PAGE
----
Fund managers snapped up more than two-thirds of the notes sold in a 2.5 billion-euro ($2.9 billion) sovereign sale on Tuesday, compared with just 37 percent in the country’s return to the primary market about a year ago. The share allocated to hedge funds tumbled to 11 percent, according to a person with knowledge of the matter, who asked to not be identified as they aren’t authorized to speak publicly
“A lot of the big hands were all over it,” said Mark Nash, head of fixed income at Merian Global Investors Ltd., who bought about 5 million euros of the five-year notes at syndication as a long-term investment. “There’s a lot of cash out there to go to work.”
The rebounding appetite for Greek debt among fund managers — major buyers of developed-market sovereign bonds — may help the nation pare borrowing costs as it’s no longer so reliant on hedge funds demanding high payments for high risks. The country has had few alternatives because ratings downgrades into junk territory nearly a decade ago cut it off from the trillions of dollars overseen by high-grade only investors.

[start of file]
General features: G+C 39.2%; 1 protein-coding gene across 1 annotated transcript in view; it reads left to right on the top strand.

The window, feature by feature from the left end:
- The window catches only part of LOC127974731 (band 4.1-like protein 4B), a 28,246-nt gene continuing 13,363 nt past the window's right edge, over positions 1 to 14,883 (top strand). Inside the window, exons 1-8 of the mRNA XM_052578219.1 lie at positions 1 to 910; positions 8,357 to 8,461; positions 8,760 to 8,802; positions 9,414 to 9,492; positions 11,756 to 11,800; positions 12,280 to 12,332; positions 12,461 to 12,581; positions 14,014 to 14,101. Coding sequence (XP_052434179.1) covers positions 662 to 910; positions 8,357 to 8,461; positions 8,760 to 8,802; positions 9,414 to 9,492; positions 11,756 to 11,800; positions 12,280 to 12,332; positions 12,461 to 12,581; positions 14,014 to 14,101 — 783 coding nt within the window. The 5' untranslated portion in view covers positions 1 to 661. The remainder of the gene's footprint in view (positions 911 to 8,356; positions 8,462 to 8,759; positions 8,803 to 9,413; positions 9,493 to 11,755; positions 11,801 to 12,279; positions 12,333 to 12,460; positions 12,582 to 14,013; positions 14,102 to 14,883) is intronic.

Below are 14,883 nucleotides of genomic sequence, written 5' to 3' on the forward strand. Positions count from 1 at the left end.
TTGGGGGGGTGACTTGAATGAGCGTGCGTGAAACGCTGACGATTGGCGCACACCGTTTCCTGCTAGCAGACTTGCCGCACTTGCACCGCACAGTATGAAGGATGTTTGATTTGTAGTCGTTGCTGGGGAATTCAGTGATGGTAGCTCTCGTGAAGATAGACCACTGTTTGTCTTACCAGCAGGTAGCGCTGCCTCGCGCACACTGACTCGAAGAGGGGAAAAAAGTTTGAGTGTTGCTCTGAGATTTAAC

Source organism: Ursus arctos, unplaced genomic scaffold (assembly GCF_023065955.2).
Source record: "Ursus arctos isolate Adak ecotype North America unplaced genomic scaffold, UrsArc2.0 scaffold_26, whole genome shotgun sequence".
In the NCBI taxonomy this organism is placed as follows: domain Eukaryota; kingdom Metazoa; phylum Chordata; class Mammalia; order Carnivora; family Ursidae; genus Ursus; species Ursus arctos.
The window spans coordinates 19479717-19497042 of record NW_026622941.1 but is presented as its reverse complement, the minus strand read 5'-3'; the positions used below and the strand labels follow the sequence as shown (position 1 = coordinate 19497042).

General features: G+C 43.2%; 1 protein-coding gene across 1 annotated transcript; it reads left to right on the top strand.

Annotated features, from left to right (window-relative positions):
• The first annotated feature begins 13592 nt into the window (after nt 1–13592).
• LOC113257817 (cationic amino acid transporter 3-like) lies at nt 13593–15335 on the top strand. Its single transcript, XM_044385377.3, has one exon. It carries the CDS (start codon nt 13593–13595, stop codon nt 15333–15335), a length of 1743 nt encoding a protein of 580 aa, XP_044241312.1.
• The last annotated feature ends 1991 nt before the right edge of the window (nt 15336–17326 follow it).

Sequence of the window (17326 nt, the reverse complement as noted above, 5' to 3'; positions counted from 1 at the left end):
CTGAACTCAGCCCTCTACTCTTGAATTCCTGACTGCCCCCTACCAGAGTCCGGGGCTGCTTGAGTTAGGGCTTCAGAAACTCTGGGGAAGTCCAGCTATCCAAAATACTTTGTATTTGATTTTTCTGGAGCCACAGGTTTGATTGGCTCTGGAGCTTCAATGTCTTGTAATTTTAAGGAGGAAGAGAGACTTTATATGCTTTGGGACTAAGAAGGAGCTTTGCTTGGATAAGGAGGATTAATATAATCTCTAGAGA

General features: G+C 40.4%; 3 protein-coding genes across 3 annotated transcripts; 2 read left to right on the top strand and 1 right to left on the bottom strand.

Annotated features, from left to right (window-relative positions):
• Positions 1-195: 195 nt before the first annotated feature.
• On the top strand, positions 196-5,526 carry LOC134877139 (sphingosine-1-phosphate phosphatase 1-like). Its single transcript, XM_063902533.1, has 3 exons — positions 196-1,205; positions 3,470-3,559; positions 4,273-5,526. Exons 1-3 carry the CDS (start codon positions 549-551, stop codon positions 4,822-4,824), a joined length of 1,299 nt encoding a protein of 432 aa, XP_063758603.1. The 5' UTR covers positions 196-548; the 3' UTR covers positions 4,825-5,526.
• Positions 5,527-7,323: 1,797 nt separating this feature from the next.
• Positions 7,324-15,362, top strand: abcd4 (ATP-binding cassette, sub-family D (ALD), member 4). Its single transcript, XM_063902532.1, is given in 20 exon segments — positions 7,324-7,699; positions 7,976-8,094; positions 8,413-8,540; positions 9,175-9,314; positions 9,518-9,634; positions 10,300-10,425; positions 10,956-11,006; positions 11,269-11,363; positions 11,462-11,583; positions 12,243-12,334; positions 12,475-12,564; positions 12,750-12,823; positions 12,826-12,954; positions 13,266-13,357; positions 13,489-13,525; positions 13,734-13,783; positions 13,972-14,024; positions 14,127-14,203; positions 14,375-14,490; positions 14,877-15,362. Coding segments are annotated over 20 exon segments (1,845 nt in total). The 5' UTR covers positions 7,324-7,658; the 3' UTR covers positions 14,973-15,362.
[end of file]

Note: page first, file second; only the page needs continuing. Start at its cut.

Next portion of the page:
The nation, rated six steps below investment grade at Moody’s Investors Service, isn’t out of the woods just yet. It priced its five-year notes to yield 3.6 percent, nearly double the 1.978 percent Portugal — which has the lowest investment-grade rating — paid to sell 10-year notes earlier this month.
“We think it is highly likely Greece will be excluded from benchmarks and will not have a “natural” buyer base,” said Kaspar Hense, a portfolio manager at BlueBay Asset Management. He doesn’t expect the country to become a regular issuer of new bonds over the next couple of years.